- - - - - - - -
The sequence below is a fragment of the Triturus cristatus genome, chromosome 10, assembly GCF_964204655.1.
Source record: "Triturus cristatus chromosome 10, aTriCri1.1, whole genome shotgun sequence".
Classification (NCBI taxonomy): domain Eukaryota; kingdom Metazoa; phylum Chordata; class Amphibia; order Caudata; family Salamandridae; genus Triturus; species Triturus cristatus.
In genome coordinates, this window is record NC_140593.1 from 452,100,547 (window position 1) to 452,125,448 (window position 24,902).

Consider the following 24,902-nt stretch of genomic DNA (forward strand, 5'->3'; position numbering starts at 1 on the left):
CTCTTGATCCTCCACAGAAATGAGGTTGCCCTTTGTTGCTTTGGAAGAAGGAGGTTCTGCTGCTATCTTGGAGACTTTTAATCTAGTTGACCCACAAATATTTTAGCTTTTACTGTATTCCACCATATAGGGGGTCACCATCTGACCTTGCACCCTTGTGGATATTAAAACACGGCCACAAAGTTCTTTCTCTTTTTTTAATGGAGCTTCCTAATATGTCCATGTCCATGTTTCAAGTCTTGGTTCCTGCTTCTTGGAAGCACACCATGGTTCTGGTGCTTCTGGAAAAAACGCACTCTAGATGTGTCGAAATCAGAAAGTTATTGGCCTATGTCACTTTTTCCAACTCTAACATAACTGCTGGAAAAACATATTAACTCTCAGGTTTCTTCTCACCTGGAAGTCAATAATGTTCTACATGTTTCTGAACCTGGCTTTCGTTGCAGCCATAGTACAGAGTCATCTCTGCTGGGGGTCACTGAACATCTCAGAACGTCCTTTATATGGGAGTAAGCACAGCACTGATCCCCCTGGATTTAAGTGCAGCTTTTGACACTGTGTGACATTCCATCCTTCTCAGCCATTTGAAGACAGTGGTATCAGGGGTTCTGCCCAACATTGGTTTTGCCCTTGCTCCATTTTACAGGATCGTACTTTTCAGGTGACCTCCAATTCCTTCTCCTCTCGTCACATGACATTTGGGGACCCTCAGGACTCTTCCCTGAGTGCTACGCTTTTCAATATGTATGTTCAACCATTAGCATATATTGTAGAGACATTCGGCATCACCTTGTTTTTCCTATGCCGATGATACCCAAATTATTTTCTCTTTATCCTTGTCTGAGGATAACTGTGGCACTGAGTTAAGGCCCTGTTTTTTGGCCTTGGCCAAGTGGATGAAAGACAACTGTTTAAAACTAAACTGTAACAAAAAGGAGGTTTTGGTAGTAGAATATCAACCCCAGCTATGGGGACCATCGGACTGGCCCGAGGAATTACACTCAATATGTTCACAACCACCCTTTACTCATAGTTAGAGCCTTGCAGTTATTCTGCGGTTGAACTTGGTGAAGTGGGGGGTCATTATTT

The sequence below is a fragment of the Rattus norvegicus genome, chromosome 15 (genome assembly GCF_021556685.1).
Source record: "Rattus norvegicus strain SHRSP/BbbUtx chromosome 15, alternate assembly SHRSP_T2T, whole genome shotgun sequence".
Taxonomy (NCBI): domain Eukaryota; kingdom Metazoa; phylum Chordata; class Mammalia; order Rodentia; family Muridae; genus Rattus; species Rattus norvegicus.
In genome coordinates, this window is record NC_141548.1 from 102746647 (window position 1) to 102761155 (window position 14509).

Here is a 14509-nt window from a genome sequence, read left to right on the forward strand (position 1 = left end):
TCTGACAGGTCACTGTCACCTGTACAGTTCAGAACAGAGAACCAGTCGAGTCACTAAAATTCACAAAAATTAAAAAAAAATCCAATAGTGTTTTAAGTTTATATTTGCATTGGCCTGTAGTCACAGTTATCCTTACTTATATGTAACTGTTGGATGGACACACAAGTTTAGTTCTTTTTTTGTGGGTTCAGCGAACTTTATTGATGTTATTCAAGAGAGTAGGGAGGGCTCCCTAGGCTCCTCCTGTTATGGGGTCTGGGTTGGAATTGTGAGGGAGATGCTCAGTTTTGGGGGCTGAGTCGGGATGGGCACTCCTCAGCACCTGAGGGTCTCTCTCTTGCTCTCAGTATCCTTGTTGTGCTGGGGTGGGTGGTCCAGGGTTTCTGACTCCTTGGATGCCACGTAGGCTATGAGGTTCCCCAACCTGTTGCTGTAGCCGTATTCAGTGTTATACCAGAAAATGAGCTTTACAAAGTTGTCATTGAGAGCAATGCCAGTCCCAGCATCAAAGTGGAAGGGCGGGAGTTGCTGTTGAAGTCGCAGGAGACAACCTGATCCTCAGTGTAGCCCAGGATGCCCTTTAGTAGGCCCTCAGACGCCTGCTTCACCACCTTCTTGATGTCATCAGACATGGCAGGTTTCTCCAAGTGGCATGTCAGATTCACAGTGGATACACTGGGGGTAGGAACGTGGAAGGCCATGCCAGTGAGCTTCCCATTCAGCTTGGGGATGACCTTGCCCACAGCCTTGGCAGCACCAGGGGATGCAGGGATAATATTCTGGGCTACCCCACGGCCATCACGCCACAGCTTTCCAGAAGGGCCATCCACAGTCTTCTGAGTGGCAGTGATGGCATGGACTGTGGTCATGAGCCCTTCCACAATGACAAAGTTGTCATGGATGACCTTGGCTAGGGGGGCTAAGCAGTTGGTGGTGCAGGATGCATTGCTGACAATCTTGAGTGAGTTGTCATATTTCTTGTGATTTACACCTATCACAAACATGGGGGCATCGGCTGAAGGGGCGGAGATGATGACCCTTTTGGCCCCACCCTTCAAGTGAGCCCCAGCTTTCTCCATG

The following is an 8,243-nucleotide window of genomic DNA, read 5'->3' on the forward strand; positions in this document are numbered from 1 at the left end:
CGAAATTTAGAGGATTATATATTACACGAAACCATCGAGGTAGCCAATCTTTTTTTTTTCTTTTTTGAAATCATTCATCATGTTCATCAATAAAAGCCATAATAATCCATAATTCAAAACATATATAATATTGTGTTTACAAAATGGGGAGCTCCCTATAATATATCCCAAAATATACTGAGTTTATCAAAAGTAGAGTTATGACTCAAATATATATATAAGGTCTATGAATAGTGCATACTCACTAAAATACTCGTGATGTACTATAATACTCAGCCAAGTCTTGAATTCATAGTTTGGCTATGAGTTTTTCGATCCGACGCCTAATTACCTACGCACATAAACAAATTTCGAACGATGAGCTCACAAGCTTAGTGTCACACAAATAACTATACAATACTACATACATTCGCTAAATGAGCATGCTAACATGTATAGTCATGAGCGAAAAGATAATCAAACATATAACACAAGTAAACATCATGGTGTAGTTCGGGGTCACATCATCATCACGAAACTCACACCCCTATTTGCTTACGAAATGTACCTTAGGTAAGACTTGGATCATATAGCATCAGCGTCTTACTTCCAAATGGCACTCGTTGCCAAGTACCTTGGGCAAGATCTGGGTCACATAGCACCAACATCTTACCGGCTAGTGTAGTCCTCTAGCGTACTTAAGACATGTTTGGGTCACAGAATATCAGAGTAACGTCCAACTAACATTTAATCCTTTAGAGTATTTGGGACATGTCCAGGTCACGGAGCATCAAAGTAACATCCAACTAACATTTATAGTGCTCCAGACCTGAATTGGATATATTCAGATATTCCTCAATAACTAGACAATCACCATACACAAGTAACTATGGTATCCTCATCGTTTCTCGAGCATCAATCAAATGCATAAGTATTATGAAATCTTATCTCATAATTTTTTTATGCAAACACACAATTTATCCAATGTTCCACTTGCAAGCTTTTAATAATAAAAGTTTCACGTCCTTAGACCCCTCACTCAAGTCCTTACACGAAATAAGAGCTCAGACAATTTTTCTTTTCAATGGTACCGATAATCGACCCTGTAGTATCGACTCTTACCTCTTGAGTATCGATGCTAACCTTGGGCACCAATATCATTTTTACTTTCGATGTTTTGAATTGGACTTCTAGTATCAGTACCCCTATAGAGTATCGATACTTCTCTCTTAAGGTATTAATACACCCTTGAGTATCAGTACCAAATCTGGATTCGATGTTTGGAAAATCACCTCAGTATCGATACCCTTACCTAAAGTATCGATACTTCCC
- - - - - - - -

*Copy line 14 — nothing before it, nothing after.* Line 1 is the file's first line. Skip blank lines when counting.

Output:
CGAAATTTAGAGGATTATATATTACACGAAACCATCGAGGTAGCCAATCTTTTTTTTTTCTTTTTTGAAATCATTCATCATGTTCATCAATAAAAGCCATAATAATCCATAATTCAAAACATATATAATATTGTGTTTACAAAATGGGGAGCTCCCTATAATATATCCCAAAATATACTGAGTTTATCAAAAGTAGAGTTATGACTCAAATATATATATAAGGTCTATGAATAGTGCATACTCACTAAAATACTCGTGATGTACTATAATACTCAGCCAAGTCTTGAATTCATAGTTTGGCTATGAGTTTTTCGATCCGACGCCTAATTACCTACGCACATAAACAAATTTCGAACGATGAGCTCACAAGCTTAGTGTCACACAAATAACTATACAATACTACATACATTCGCTAAATGAGCATGCTAACATGTATAGTCATGAGCGAAAAGATAATCAAACATATAACACAAGTAAACATCATGGTGTAGTTCGGGGTCACATCATCATCACGAAACTCACACCCCTATTTGCTTACGAAATGTACCTTAGGTAAGACTTGGATCATATAGCATCAGCGTCTTACTTCCAAATGGCACTCGTTGCCAAGTACCTTGGGCAAGATCTGGGTCACATAGCACCAACATCTTACCGGCTAGTGTAGTCCTCTAGCGTACTTAAGACATGTTTGGGTCACAGAATATCAGAGTAACGTCCAACTAACATTTAATCCTTTAGAGTATTTGGGACATGTCCAGGTCACGGAGCATCAAAGTAACATCCAACTAACATTTATAGTGCTCCAGACCTGAATTGGATATATTCAGATATTCCTCAATAACTAGACAATCACCATACACAAGTAACTATGGTATCCTCATCGTTTCTCGAGCATCAATCAAATGCATAAGTATTATGAAATCTTATCTCATAATTTTTTTATGCAAACACACAATTTATCCAATGTTCCACTTGCAAGCTTTTAATAATAAAAGTTTCACGTCCTTAGACCCCTCACTCAAGTCCTTACACGAAATAAGAGCTCAGACAATTTTTCTTTTCAATGGTACCGATAATCGACCCTGTAGTATCGACTCTTACCTCTTGAGTATCGATGCTAACCTTGGGCACCAATATCATTTTTACTTTCGATGTTTTGAATTGGACTTCTAGTATCAGTACCCCTATAGAGTATCGATACTTCTCTCTTAAGGTATTAATACACCCTTGAGTATCAGTACCAAATCTGGATTCGATGTTTGGAAAATCACCTCAGTATCGATACCCTTACCTAAAGTATCGATACTTCCC